Once upon a time, I had a stint with Fashion design. I basically stumbled into it after I hand-stitched a dress together and wore it out. My friends loved it and suggested I explore a fashion career or something related. Then my mother, being a creative herself, knew how to sew so she taught me pattern cutting and I began my fashion venture.
Before I knew what was happening, I started getting orders. I got a large order to supply Asoebi outfits for a group of ladies – sisters and friends. Of course I took on the job, but unfortunately, it was an epic fail, lol. Majority of the clothes didn’t fit properly, and there was no time for major adjustments. There were also some I couldn’t finish until the morning of the event.
As if that was not bad enough, some clients refused to pay their balance. The experience taught me several lessons about failure. Below are a few of what I learnt from failure:
Do you like the project or Just the idea?
Looking back now, I realise I liked the idea of being a fashion designer more than actual fashion design. Yes, I enjoyed the finished product but I didn’t enjoy the process of getting there. I understand this is the case sometimes but I believe the joy of the final outcome should outweigh the dislike of the process and motivate you to keep going. If you had asked me if this was something I keep doing even if I wasn’t paid to do it, I’m not entirely sure my answer would’ve been yes. So be sure you are passionate about the work and not just the idea of it.
Don’t take on more than you can handle
I was unprepared, ill-equipped and not ready for such a large order. So it was almost inevitable that things would go wrong. I had been dealing with individual clients and it had been going well, which was why I was referred to in the first place. To avoid failure, you need to be honest with yourself and clients. There’s a thin line between taking a risk and being stupid. I had no business taking on a large group all at once, with the time frame I was given, which leads me to my next point.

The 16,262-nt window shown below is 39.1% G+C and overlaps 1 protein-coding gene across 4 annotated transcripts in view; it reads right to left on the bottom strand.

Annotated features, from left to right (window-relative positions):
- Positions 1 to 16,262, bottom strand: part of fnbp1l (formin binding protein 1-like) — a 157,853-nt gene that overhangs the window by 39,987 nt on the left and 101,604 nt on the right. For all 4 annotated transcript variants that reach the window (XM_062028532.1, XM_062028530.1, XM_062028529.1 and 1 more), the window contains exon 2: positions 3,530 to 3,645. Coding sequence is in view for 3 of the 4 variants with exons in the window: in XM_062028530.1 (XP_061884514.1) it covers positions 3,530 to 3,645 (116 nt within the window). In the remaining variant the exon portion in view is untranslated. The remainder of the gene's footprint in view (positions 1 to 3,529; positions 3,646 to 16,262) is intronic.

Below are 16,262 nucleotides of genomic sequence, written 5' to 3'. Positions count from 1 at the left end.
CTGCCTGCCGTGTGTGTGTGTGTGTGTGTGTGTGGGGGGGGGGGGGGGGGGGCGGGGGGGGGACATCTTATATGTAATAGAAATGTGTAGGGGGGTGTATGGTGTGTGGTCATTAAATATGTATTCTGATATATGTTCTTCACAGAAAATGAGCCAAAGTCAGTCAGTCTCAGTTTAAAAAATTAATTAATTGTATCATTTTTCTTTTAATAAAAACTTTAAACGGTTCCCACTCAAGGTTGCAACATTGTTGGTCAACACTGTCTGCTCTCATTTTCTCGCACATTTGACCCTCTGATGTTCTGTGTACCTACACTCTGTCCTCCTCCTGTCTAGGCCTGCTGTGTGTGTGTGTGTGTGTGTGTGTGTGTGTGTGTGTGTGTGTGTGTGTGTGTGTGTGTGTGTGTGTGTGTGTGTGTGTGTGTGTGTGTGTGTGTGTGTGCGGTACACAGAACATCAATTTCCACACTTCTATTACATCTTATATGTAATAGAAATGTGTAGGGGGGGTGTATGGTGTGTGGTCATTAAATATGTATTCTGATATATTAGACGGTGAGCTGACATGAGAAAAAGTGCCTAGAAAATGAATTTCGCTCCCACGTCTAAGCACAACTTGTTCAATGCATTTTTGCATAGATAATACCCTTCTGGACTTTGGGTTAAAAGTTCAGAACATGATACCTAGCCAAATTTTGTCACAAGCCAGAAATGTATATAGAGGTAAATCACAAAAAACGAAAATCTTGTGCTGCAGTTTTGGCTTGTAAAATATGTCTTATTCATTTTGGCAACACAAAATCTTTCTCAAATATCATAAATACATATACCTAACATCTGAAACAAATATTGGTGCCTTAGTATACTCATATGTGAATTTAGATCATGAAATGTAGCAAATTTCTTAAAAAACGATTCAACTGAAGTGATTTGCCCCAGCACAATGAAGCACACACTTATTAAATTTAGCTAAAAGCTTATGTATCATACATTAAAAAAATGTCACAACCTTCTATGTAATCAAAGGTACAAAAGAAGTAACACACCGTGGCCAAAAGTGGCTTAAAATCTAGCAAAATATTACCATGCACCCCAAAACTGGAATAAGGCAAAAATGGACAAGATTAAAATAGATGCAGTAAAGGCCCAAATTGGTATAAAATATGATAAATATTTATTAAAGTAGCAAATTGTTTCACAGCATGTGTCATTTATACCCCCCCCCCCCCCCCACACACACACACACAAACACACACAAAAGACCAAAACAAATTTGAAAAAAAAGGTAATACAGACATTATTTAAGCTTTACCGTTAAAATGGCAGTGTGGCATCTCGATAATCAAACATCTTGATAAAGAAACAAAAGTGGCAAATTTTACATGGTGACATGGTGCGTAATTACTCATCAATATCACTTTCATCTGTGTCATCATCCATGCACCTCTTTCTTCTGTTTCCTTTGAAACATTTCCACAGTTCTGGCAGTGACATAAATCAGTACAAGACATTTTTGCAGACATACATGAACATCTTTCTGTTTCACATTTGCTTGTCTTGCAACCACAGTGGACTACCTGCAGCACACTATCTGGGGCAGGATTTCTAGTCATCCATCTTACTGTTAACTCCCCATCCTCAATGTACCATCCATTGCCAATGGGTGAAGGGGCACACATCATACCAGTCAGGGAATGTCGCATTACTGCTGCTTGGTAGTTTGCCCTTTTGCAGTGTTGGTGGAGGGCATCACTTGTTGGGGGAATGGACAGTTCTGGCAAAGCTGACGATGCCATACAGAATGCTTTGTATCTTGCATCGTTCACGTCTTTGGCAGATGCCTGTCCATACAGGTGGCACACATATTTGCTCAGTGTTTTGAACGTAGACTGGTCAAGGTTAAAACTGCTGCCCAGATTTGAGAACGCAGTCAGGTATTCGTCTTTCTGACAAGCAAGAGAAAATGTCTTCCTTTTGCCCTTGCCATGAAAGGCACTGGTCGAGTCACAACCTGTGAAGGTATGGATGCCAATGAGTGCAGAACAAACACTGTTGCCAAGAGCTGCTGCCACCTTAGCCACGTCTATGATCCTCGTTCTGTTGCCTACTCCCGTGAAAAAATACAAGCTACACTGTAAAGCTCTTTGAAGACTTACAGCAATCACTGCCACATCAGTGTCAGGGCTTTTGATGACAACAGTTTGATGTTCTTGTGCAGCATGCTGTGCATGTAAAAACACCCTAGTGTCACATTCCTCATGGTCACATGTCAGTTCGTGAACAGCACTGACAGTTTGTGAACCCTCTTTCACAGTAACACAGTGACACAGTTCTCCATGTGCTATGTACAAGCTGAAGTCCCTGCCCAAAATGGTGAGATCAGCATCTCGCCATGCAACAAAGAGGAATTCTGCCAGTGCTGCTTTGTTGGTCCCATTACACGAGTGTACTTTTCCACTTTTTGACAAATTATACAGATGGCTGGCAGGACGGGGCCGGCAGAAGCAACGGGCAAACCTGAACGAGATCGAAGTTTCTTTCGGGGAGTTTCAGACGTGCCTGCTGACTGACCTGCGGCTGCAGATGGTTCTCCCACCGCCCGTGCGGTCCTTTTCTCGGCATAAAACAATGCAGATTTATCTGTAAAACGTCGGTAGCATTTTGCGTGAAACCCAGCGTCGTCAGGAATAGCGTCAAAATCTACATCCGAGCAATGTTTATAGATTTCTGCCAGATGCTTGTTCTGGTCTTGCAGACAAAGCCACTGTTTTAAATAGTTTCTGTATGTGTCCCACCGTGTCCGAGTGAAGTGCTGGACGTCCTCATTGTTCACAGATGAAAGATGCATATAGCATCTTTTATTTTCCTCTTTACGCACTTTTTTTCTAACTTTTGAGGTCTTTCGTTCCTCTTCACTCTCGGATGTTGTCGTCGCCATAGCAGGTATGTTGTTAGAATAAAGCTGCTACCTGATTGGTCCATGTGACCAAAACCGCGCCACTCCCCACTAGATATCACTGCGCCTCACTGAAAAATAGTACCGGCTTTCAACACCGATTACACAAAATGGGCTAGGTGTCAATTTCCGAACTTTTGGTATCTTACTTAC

Give realistic timelines
For the first time in my life, I worked 48hours straight without a wink of sleep, went to bed for a couple of hours and was back up trying to finish all the clothes. And I still didn’t finish on time. Believe in yourself but don’t grossly overestimate yourself as well. Give a realistic deadline and if the client’s deadline is too soon for you, politely decline. You may feel like you’ll lose a lot of money but if the timeliness is unrealistic you’ll lose much more than money. You may lose customers/future customers, your reputation, relationships and much more.
Remain calm and professional
The situation I found myself in may have been much worse if I had an attitude. My sister sat in on the first fittings with the ladies and marvelled at how calm I was in contrast to the customers. They were very upset, rightly so, and did not hide their feelings at all. I was constantly listening, reassuring and apologetic, right up till the actual day. This helped to ensure that an already very tense situation did not become worse and I was still able to salvage a few relationships.
Do you have any lessons from personal failure? Please share in the comment section below. 🙂